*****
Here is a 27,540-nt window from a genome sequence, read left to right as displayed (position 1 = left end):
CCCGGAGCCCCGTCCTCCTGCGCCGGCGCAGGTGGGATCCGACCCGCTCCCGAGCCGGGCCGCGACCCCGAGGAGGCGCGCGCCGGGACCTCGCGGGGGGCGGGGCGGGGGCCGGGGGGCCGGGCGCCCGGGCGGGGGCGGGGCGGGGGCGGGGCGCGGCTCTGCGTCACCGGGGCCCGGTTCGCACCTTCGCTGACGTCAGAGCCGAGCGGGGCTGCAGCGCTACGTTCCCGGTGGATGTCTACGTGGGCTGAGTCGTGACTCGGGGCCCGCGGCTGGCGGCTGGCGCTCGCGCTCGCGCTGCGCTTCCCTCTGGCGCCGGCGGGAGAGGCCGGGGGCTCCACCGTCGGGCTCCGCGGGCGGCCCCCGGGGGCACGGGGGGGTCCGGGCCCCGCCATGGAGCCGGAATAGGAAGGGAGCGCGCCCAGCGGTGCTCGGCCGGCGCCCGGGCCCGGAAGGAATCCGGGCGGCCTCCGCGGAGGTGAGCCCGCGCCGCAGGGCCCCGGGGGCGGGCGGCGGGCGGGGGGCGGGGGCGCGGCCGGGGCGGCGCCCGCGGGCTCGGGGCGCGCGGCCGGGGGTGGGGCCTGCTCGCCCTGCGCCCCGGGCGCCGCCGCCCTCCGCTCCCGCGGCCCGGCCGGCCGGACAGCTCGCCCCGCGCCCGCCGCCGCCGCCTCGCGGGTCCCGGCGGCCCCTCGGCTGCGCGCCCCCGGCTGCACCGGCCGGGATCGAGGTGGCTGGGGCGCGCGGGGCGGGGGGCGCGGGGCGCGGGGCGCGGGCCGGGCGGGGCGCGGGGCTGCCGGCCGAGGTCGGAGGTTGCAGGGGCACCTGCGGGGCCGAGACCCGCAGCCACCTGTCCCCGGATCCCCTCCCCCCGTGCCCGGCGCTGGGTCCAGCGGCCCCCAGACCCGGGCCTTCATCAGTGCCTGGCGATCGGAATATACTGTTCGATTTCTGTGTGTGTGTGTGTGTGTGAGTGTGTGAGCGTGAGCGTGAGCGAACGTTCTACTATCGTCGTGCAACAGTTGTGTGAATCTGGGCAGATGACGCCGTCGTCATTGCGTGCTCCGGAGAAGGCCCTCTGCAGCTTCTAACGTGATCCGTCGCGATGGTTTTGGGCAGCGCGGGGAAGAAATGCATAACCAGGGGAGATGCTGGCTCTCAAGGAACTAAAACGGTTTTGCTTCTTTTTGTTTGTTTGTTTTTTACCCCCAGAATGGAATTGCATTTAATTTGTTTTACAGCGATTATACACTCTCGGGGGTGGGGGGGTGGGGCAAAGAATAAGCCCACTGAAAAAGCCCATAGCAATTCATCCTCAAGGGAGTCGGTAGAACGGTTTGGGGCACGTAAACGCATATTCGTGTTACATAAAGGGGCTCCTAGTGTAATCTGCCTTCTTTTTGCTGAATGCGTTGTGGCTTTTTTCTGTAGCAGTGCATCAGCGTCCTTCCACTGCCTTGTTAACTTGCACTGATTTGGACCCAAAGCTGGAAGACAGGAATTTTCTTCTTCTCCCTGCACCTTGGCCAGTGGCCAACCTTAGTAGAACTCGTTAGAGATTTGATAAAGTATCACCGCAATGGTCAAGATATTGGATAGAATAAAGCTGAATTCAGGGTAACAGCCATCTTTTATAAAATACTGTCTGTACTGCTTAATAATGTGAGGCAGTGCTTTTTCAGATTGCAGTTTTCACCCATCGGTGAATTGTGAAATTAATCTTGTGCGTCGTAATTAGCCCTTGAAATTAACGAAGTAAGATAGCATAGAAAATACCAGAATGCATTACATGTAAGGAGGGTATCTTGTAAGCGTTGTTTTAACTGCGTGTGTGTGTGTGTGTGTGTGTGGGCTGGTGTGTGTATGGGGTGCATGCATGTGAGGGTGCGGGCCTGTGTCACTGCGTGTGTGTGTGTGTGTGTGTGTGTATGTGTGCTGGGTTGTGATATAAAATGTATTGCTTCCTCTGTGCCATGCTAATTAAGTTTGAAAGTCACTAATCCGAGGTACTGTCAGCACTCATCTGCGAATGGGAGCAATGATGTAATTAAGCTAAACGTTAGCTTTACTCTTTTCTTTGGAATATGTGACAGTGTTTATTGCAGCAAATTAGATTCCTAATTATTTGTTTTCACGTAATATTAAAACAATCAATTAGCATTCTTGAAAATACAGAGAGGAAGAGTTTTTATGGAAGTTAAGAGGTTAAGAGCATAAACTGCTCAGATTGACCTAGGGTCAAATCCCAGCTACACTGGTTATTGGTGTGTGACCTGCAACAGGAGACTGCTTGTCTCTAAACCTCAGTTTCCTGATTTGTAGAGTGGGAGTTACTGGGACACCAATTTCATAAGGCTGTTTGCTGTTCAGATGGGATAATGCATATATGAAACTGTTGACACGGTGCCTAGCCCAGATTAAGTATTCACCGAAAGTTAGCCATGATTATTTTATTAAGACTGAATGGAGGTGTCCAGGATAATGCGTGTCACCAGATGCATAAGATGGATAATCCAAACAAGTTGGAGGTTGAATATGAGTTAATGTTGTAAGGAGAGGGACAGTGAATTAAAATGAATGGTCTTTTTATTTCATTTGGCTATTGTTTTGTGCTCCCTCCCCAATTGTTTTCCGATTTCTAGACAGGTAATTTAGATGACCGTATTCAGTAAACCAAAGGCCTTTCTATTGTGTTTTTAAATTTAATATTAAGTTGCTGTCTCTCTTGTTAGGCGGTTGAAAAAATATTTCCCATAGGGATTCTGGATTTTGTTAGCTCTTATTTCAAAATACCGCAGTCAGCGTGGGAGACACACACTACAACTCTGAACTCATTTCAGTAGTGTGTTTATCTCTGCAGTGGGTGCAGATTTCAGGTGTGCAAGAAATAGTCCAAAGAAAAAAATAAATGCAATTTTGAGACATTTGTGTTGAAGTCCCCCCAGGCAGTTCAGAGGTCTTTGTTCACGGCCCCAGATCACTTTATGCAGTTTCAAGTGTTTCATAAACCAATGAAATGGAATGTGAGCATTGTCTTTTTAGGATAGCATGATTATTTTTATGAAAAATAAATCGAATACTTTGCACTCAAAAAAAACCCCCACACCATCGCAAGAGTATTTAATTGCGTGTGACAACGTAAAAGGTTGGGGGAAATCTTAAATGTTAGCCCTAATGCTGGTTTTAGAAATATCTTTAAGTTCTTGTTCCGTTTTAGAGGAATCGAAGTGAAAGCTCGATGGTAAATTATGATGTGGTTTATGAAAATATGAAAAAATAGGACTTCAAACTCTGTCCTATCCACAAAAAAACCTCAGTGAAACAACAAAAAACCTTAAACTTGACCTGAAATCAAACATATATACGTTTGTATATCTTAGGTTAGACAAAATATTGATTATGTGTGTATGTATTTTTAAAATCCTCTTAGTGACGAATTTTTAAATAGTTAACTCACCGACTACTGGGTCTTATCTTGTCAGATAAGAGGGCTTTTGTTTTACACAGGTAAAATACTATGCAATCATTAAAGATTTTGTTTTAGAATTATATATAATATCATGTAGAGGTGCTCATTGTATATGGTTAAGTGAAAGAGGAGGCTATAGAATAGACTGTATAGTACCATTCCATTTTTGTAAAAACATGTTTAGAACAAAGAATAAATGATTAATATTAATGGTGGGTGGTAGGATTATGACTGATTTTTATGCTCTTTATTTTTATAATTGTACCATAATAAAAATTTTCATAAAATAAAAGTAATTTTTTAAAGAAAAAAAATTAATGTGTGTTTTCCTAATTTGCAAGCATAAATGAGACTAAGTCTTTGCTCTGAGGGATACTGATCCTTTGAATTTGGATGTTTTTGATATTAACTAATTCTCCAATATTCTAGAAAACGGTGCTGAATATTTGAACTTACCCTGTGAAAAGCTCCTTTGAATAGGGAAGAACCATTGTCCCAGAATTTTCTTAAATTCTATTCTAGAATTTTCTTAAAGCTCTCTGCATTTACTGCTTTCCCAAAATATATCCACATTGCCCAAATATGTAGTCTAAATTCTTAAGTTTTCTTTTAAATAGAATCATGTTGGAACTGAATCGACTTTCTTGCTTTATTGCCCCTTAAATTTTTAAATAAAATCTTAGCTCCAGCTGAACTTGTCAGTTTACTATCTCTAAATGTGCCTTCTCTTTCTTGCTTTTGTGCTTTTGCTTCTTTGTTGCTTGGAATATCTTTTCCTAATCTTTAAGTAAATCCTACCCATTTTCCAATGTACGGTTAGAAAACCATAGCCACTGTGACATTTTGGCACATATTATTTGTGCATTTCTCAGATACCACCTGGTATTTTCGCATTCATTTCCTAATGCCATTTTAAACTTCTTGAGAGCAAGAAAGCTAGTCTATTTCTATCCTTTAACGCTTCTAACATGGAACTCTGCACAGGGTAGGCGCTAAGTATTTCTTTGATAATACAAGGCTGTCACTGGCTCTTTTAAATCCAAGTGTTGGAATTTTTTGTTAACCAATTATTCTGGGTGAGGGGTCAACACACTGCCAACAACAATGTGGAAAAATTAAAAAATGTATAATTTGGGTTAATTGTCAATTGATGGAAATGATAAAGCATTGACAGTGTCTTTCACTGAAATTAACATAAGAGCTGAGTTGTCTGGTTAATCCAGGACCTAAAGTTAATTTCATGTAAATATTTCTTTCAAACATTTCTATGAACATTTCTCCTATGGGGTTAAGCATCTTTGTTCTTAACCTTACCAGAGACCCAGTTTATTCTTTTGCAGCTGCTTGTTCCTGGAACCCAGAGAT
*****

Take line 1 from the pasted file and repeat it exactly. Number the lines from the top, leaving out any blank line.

Here is a 27,540-nt window from a genome sequence, read left to right as displayed (position 1 = left end):